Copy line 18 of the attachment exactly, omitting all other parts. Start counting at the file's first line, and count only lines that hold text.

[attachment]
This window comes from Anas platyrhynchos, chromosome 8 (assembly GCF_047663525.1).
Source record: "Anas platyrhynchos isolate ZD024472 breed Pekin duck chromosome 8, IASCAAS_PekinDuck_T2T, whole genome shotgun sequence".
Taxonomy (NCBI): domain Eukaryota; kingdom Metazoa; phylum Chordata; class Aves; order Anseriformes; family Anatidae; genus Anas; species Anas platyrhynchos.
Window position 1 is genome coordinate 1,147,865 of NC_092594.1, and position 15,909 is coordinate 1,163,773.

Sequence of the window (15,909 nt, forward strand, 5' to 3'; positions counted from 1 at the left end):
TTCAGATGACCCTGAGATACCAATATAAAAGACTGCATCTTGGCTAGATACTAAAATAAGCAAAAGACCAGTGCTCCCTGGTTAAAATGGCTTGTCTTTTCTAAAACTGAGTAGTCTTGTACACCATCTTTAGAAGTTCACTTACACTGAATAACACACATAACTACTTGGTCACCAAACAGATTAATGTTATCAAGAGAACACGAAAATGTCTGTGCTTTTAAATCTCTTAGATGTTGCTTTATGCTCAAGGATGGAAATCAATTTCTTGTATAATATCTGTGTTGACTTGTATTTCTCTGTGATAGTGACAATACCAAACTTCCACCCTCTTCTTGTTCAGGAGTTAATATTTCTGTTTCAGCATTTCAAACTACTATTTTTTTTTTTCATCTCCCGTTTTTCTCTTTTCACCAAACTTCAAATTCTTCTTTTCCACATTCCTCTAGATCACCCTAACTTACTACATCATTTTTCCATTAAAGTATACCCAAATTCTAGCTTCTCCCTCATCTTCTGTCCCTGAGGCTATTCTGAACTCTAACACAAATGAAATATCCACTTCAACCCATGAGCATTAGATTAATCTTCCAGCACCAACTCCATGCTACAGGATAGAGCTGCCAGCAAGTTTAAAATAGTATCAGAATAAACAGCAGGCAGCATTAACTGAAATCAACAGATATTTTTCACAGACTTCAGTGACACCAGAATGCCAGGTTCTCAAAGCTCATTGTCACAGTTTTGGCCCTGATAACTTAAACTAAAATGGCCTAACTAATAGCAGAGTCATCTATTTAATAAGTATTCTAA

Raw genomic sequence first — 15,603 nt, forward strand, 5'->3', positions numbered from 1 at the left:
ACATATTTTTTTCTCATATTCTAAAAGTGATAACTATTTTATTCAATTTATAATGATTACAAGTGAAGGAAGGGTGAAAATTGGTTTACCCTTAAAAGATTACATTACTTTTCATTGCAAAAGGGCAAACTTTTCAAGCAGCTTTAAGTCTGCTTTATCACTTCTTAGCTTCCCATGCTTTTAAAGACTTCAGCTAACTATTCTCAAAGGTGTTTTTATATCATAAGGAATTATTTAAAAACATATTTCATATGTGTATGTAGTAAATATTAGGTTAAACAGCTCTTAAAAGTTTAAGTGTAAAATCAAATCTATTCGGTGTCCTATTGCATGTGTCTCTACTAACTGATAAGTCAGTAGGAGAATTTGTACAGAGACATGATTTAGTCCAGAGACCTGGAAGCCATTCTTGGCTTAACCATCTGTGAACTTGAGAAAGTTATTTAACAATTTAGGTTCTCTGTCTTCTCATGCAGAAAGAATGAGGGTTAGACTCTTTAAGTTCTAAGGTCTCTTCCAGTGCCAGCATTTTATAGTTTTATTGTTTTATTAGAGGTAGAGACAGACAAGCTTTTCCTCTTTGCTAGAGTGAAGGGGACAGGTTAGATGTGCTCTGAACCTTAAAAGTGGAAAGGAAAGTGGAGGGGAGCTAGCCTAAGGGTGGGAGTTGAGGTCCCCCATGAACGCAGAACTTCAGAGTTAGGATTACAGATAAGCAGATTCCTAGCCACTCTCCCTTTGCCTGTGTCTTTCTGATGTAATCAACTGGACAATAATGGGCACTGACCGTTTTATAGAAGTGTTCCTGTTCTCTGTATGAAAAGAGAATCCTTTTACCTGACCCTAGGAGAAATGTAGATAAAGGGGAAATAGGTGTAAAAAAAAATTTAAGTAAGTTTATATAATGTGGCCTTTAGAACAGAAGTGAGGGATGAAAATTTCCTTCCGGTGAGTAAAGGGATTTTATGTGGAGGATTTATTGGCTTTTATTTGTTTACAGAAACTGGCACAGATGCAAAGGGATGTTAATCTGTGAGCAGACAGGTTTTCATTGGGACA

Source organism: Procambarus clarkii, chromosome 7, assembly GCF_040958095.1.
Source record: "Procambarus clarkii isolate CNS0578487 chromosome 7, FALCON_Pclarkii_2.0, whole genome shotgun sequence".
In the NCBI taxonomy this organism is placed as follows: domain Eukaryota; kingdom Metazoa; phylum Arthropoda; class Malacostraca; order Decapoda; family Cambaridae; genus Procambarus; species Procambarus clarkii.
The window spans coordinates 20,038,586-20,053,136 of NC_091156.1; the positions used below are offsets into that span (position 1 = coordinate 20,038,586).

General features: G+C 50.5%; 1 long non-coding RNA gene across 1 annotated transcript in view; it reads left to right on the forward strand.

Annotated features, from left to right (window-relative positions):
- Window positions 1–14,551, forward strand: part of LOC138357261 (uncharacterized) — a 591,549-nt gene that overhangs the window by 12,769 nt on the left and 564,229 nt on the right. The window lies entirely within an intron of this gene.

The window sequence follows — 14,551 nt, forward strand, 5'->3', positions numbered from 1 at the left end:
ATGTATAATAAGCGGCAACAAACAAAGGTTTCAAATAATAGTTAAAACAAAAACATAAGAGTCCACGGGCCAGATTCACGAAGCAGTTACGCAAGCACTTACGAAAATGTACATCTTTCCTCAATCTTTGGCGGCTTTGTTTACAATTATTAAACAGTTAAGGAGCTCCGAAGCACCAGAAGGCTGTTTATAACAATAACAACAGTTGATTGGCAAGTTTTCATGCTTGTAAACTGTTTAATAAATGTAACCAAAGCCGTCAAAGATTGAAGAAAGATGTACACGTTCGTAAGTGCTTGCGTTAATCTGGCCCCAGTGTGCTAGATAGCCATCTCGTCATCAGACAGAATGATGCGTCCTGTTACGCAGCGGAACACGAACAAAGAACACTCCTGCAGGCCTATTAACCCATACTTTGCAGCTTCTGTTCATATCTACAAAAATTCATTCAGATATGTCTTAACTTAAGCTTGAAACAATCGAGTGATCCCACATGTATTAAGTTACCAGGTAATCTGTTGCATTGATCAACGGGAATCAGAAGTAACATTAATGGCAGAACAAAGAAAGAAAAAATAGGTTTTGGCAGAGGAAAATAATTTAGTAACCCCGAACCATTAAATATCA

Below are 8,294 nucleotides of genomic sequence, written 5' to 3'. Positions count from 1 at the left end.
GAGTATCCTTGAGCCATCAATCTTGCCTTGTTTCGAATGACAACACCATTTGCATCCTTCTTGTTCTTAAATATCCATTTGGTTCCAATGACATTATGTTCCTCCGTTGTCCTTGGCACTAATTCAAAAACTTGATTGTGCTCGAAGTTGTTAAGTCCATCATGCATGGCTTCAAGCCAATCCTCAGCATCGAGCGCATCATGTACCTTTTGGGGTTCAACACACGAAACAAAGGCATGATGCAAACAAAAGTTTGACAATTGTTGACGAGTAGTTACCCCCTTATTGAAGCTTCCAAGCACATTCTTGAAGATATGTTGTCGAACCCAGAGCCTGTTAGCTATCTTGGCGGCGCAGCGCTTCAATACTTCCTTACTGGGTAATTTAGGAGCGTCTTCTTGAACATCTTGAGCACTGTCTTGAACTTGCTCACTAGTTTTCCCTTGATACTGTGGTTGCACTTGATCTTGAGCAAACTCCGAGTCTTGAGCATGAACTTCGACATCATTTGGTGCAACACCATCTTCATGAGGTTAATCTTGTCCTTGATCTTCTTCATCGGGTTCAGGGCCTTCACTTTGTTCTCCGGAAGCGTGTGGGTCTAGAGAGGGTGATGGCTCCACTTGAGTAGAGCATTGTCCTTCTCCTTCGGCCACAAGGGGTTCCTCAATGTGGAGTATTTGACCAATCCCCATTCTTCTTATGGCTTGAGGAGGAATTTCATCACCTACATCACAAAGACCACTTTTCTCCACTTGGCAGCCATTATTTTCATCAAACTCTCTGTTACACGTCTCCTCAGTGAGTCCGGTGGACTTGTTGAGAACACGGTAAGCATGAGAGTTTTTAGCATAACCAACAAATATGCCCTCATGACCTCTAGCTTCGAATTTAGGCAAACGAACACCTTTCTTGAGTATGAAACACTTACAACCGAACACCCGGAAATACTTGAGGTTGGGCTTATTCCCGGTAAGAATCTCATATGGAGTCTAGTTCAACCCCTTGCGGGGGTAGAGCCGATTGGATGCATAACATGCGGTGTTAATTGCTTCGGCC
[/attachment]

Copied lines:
Below are 8,294 nucleotides of genomic sequence, written 5' to 3'. Positions count from 1 at the left end.